Marking the release of award-winning historian Douglas Smith's new book Rasputin: Faith, Power, and the Twilight of the Romanovs, The Museum of Russian Art is honored to present a book presentation and signing.
Please join us for a discussion between two authors - Robert Alexander and Douglas Smith
Moderated by Jocelyn Hale
Who was Rasputin and why does this character from Russian history continue to fascinate and intrigue people around the world 100 years after his death?
Part faith healer, part shaman, part ascetic, the Russian peasant Rasputin held unusual sway over Tsar Nicholas II and his family in the years leading up to World War I and, ultimately, the Russian Revolution. In a discussion between authors Robert Alexander (“Rasputin’s Daughter”) and Douglas Smith (“Rasputin: Faith, Power, and the Twilight of the Romanovs”) we will examine this character from two perspectives: as a character in history and as a character in historic fiction. Which approach allows us to get closer to the emotional and historic truths behind this fascinating subject? The conversation will be moderated by Jocelyn Hale, former executive director of The Loft Literary Center, and promises to be entertaining, educational, and edifying. Both authors will be available for book signings following the discussion
5:30-6:30 p.m. Museum open for viewing
6:30-7:30 p.m. Discussion
7:30 p.m.: Book Signing. Both "Rasputin: Faith, Power, and the Twilight of the Romanovs" and "Rasputin's Daughter" will be available for purchase
About the Authors
For nearly thirty years Robert Alexander has been traveling to Russia, where he has attended Leningrad State University and worked for the U.S. Government. Since 1990 he has been a partner in a St. Petersburg company that operates a warehouse and customs clearance center, dental clinic, and Barabu, a chain of espresso-wine bars with locations at The Hermitage and the Fortress of Peter and Paul. Born and raised in Chicago, Alexander now lives in Minneapolis
"Rasputin's Daughter" - In this follow-up to his popular debut The Kitchen Boy, Alexander again mines the considerable lore of the Russian imperial family. Rasputin, the legendary mad monk, is also a family man raising two daughters in 1916 St. Petersburg. As he ministers to the tsaritsa and her royal brood during the last week of his life, 18-year-old Maria strives to understand the menacing aura surrounding her father. She is both loving and rebellious, but her adventures are limited to a flirtation with a young man. Alexander's wild-eyed romp through a period much studied for its contradictions and cruelties will be a staple of most historical fiction collections.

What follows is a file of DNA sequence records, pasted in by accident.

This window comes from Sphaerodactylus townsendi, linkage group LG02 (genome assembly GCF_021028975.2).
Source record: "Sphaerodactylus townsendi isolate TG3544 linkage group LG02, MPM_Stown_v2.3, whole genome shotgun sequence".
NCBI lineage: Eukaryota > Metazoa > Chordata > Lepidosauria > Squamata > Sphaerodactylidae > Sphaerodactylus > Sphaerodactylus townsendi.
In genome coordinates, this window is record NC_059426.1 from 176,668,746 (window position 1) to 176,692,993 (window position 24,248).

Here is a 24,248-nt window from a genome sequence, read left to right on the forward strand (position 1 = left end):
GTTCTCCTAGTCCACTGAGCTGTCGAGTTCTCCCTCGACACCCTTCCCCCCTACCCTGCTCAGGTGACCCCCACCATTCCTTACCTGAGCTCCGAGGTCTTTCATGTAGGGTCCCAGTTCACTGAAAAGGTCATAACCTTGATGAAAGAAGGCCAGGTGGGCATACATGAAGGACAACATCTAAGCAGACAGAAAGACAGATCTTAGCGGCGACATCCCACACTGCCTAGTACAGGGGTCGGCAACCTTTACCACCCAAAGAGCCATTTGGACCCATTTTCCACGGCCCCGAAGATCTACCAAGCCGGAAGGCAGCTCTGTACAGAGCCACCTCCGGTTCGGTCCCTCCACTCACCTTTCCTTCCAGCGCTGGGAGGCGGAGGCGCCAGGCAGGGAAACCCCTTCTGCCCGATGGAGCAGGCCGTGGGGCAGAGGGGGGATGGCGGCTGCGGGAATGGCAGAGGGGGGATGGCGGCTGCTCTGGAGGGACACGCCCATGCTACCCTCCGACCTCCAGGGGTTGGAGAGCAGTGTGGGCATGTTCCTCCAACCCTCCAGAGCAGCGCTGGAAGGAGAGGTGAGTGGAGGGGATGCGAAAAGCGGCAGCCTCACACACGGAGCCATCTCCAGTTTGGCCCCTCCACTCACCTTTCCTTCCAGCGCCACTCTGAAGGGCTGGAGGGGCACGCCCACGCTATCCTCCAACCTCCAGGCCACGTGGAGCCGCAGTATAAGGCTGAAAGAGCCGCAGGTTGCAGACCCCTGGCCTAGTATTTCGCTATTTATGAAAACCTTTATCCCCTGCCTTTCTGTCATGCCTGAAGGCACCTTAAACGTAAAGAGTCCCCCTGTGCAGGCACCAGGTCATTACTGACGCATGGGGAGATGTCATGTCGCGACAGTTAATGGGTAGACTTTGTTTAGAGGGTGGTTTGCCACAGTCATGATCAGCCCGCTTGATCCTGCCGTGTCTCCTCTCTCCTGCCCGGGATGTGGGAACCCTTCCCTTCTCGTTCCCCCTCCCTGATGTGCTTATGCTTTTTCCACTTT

An award-winning historian and translator, Douglas Smith is the author of four books on Russia. His works have been translated into a dozen languages. He studied German and Russian at the University of Vermont and has a doctorate in history from UCLA.
Over the past thirty years Smith has made many trips to Russia. In the 1980s, he was a Russian-speaking guide on the U. S. State Department’s exhibition “Information USA” that traveled throughout the USSR. He has also worked as a Soviet affairs analyst at Radio Free Europe/Radio Liberty in Munich, Germany, and served as an interpreter for late President Reagan.
Smith has taught and lectured widely in the United States, Britain, and Europe and has appeared in documentaries for A&E, National Geographic, and the BBC. This will be his fourth lecture at Hillwood. He is the recipient of numerous awards and distinctions, including a Fulbright scholarship and a residency at the Rockefeller Foundation’s Bellagio Study Center.
His latest book, Rasputin: Faith, Power, and the Twilight of the Romanovs, was just published in November 2016 in the US and the UK. The most complete biography ever written, Rasputin draws on long-lost documents from archives in seven different countries to overturn many of the old myths about the infamous Russian mystic, presenting Rasputin in a fascinating new light. Publishers Weekly calls it “Monumental and soul-shaking … written with a Dostoevskian flair for noir and obsession.”
Born and raised in Minnesota, Douglas has lived in Vienna, London, and Moscow, and is now based in Seattle with his wife and two children.